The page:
Here comes another post about buns using the Tang zhong method, seriously they come out pillow soft, made even without a bread maker. I remember I’d be obsessed with custard buns when i was a child. My parents would buy me one every time we leave china town so that I can sit quietly at the back of the car adoring the creamy vanilla custard filled buns. But as I got older and understood the meaning of money, I decided to save it instead. But now I no longer need to, I can just make a big batch with just a few eggs and flour, freeze them and I’ll have a supply of them in my freezer whenever I want.
Ingredients for Water roux starter (TangZhong湯種)
- 25g bread flour
- 1/4 cup water
- 1/4 cup milk
Ingredients for the dough:
- 350g cups bread flour
- 55g / 3tbsp 2tsp caster sugar
- 1tbsp 1tsp milk powder
- 2 tsp instant yeast
- 1tsp salt
- 1 Large egg
- 1/2 cup warm milk (But not hot)
- 30g butter
- 1 portion of Crème patissière
- 1 whisked egg to glaze
- 3 tbsp plain flour
- Mix flour, water and milk ensuring that there is no lumps in a sauce pan.
- Cook over medium-low heat, stirring constantly.
- When the mixture thickens to a paste consistency, cook on a low heat for a further minute. (Similar in cooking custard but a thicker consistency.
- Remove from heat and cover with cling film, ensuring the surface is touched with the cling film (this is to prevent a skin from forming)
- Combine all dry ingredients in the order listed above except from the salt. Stir the yeast in before you add the salt as yeast doesn’t like salt. (The salt can kill the yeast) Make a well in the center. Add the milk, tangzhong and egg in to the well and mix.
- Knead this dough until the dough is smoothed and less sticky. (This dough is going to be very sticky and would seem like it’s impossible to handle. If you’re lucky enough to own a bread maker you can let it do the hard work.)
- Then knead in the butter. While kneading you should every so often drop the dough from a height, this also helps stretch the gluten.
- The dough should be ready when it’s smooth and when you stretch the dough you can almost see through it.
- Place in a bowl and cover with a warm damp towel. Let this rest in a warm spot until it’s doubled in size. There is no specified time, usually I’ll leave it for 1-2hours, but the longer you leave it the softer your dough would be. (Some leave their dough in the fridge overnight which creates soft and flavorsome bread.)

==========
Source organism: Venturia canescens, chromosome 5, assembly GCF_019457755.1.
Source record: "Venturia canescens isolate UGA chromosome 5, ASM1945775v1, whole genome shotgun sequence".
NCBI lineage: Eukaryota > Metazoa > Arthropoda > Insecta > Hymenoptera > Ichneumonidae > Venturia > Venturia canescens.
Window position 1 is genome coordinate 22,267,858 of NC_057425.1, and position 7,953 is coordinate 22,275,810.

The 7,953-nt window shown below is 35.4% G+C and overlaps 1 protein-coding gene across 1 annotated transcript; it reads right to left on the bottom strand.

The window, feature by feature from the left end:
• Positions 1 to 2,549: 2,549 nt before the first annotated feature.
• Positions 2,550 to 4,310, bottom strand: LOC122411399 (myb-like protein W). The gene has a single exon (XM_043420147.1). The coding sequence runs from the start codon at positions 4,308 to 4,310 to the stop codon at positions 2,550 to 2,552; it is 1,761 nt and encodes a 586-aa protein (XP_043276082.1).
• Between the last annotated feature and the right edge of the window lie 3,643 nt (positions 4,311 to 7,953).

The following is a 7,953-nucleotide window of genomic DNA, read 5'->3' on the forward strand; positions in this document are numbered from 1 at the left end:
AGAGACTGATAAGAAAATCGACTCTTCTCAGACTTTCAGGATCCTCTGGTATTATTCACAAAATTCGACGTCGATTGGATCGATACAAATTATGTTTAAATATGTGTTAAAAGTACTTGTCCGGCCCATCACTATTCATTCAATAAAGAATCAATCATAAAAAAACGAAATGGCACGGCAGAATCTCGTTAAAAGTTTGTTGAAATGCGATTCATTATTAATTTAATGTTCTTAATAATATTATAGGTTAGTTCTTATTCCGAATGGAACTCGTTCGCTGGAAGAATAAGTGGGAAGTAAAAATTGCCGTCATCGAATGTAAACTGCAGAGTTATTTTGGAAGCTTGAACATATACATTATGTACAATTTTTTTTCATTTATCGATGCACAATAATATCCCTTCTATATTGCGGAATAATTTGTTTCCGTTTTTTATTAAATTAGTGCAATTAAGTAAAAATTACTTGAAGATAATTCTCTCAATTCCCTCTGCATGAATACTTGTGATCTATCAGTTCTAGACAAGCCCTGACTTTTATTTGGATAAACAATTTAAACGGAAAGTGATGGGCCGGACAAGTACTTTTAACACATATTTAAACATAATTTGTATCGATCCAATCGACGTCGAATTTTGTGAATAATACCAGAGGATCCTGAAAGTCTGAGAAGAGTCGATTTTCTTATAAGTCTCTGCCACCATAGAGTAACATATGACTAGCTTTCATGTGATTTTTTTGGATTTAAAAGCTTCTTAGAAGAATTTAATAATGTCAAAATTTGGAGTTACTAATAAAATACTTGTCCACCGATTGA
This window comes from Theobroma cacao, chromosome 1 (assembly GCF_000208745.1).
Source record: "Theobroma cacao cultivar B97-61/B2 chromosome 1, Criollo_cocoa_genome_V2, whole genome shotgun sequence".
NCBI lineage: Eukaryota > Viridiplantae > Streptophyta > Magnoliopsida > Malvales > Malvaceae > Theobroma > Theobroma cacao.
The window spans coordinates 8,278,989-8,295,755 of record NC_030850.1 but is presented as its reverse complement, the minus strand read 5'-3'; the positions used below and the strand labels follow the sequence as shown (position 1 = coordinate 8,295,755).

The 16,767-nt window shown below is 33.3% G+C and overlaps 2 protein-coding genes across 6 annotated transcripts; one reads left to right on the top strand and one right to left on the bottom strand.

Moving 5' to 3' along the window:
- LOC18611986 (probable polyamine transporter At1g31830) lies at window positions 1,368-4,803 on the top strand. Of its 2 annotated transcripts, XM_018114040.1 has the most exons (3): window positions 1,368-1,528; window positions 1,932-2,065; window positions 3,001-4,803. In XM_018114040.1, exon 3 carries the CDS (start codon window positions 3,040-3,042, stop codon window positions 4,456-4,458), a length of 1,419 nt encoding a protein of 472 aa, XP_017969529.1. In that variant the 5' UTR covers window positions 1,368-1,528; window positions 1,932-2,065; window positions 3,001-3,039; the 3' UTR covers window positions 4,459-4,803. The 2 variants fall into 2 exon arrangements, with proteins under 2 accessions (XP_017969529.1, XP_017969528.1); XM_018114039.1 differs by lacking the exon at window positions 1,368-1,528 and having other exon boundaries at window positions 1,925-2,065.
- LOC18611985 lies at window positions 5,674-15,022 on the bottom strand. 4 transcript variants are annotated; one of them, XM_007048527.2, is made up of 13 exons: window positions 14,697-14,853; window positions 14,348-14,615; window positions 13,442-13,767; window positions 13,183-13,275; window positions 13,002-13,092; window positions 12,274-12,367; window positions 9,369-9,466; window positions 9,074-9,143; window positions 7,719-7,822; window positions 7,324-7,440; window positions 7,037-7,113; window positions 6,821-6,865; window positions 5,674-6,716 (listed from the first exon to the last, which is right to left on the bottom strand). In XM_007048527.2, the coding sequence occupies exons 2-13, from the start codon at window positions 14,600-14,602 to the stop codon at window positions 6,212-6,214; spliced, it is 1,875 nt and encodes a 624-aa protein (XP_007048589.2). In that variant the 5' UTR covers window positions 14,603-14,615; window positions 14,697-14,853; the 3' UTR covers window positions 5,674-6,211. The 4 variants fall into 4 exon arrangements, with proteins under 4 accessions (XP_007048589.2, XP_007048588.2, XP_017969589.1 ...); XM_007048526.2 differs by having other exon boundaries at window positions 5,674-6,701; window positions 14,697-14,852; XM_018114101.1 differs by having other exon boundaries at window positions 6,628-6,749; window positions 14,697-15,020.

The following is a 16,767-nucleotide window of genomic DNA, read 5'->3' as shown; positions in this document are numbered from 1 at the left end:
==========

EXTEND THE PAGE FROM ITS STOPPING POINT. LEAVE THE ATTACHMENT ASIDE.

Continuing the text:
- Once the dough has risen, deflate the dough and transfer it to a floured surface.
- Divide the dough into 4-6 equal portions (Depending what size bread you would like to serve).
- Cover with cling film and let this rest for 15 minutes, this relaxes the dough to make it more pliable.
- Roll out each dough and place about 1.5 tablespoon of the crème patissière on top. Seal the sides by gathering the ends and shape it until it forms a ball. Place the seem side down on to a baking sheet.
- Cover the shaped bun with cling film and repeat with the rest of the dough. Leave the dough to rise for around 1-2 hours, or until it’s puffed up in size. Brush the surface of the dough with a whisked egg.
- Mix the 3tbsp of flour with enough water so it forms a thick paste that still runs. Place this into a piping bag and create a swirl on top of each buns starting from the middle.
- Bake this in a pre-heated oven of 180c for 15-20 minutes. Check if it’s cooked when the surface has turned into a nice golden color and that the base has turned golden brown too.
- Heat the honey in a microwave of on the stove to loosen it, and brush this on top of the hot buns.
These can remain soft and fluffy for up to 3 days provided that you put it in an air-tight container (if the weather is hot and humid place them in the fridge). You’d be amazed with the results, give them a try and I promise you won’t regret!
You might also like:
- Matcha red bean buns (Using the Tang-Zhong starter method)
- Creme Patissiere
- Braided Raisin buns (Using the Tang-Zhong starter method
- Chocolate French Macarons